Posted on February 18, 2008 | |
In the US: Sunday 17th February, 9/8c, NBC
In the UK: Not yet acquired
The road of TV show revivals is littered with failures. The Invaders crashed and burned; Mission: Impossible found it impossible to get the ratings; Captain Scarlet wasn't indestructible after all.
They're tricky things to pull off for one thing. How do you create a new show that embodies the spirit of the original, without being so utterly derivative that there's nothing new or interesting yet without changing so much of the show's concept that it p*sses off all the fans of the original?
If you want proof of the problem, look at Knight Rider. Numerous people have tried to remake it, even though it only lasted four seasons in the first place. There was Knight Rider 2000 (okay), Knight Rider 2010 (abysmal, despite Hudson Leick being in it), and Team Knight Rider (sub-abysmal). David Hasselhoff has been trying to get a movie made of it. And now we have a back-door pilot for a new series called simply Knight Rider.
So what ingredients do we have this time from the original? Cheesiness? Check. A talking smart-arse indestructible black car? Check. A pretty ex-soap opera actor with minimal talent pretending to be an ex special forces soldier? Check.
And what's new? A Ford Mustang, Transformers, Val Kilmer, Baywatch tributes, lesbians, and a budget. Oh yes, and a Ford Mustang. Did I mention there's a Ford Mustang? Apparently, there's a Ford Mustang.
Continue reading "Review: Knight Rider"
Posted on February 16, 2008 | |
Remember Crimson Tide? No, probably not.
It was this submarine movie starring Gene Hackman. Thing was, they had Quentin Tarantino as script advisor.
You'd have never known for most of us. It chugged along like a regular movie. Then all of a sudden, out of nowhere, there's this bizarre scene where they all discuss which version of the Silver Surfer was their favourite. Stood out like a bodybuilder at a vegetarians convention.
I mention this purely because tonight, I seemed to wander into a completely different show from the Primeval I've been watching for the last few weeks. No surprise there though: it was written by Paul Cornell.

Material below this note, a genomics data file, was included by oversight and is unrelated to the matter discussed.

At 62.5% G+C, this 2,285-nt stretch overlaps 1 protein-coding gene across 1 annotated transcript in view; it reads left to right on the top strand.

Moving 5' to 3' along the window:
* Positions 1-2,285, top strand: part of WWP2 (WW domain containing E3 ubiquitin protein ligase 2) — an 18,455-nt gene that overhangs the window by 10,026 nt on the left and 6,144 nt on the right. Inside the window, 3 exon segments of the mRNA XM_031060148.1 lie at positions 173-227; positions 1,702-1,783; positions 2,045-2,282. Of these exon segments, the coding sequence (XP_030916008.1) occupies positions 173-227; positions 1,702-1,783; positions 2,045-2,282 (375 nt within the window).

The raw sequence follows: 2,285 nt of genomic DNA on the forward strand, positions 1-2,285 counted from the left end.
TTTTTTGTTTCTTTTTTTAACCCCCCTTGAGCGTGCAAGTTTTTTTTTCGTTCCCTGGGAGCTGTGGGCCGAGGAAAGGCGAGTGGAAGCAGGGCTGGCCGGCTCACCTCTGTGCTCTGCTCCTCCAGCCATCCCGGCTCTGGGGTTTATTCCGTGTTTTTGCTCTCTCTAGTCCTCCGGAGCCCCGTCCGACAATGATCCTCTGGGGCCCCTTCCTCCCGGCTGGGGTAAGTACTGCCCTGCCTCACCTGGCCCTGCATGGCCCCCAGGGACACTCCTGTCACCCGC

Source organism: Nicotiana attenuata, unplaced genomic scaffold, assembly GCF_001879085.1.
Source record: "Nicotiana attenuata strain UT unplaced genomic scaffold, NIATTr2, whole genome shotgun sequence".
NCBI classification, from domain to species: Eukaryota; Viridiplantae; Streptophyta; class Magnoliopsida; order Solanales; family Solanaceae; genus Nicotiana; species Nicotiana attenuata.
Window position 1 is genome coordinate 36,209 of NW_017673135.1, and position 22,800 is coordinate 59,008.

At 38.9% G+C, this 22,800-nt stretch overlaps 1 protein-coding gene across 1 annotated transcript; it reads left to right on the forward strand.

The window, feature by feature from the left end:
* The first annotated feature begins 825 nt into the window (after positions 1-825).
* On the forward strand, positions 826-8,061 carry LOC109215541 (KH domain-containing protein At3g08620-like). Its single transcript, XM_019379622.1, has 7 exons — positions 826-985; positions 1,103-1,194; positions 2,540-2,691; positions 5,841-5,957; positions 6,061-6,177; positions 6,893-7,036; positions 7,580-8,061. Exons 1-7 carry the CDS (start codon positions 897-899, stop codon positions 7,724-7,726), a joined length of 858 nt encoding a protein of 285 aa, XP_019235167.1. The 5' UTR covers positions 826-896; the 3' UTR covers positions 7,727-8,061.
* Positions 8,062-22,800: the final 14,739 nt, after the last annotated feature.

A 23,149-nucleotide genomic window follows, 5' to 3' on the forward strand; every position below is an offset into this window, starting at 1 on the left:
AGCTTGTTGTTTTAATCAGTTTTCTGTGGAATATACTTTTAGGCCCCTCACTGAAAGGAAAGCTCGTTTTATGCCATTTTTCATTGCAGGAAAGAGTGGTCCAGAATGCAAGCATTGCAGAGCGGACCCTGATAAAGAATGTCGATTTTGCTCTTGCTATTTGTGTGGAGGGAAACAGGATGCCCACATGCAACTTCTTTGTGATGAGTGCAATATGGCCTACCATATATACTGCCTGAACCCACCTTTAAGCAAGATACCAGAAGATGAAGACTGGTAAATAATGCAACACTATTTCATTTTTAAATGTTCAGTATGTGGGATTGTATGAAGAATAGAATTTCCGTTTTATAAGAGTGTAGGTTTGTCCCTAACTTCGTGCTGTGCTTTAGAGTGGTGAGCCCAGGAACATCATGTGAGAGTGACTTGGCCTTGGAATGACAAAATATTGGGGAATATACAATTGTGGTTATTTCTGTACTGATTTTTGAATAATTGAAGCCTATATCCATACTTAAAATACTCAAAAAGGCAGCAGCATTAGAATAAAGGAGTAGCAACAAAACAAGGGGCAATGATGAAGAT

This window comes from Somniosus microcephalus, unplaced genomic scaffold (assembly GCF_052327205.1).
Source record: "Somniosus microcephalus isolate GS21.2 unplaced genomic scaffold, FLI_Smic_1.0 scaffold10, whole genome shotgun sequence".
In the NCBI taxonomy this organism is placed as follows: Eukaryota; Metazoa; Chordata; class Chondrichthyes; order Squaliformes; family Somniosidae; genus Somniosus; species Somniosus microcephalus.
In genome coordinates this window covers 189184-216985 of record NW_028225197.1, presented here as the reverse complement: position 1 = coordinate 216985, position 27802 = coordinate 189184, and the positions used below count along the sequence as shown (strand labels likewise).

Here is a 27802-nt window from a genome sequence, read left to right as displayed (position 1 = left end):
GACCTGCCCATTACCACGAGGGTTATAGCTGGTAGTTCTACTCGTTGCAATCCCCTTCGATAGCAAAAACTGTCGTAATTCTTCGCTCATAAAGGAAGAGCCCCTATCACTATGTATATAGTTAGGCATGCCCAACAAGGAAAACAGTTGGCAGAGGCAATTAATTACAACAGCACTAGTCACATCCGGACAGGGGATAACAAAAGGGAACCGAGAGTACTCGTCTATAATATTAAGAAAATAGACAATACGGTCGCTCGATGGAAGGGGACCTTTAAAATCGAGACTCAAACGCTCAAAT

Continue reading "Review: Primeval 2x6"
Read other posts about: Primeval
Posted on February 16, 2008 | |
Time for final arguments on Eli Stone, Jonny Lee Miller's US entry into religion and Ally McBeal territory.
Who knew, following its first decidedly agnostic first episode, that it was possible for the show to be any less committed to the concept of God giving a lawyer divine inspiration and guidance? Because it's backed away even further.
Yes, Eli Stone does have an odd knack of hallucinating the right names and visions to be able to win the case for the little guy at the last minute. But, for the most part, His guidance seems to be less incontrovertible than it was in the first episode.
Eli's fiancée has also become less of an evil Blonde Bitch (there's a job description for that) and is becoming more supportive, etc. Nothing is absolute it seems.
Rather than sticking to its guns, then, Eli Stone has simply become the officially sanctioned show of quirkiness. It's about lawyers who see things and do nice things. That's it really.
Okay, slightly unfair. There is the growing realisation on Eli's part that his Dad maybe not have been a complete arse after all, given that he had the same brain aneuryism that Eli has. Yes, Eli's turning into his Dad, which is something many a male fears as he simultaneously realises his Dad wasn't all bad after all and there was method to his madness. That's moderately interesting.
There's also a perky new incompetent, do-gooder newbie lawyer. And we don't have to put up with the dodgy medicine of the first episode.
But it's all infinitely forgettable really. Good for anyone who likes Jonny Lee Miller and a bit of unchallenging dramedy. Missable for everyone else.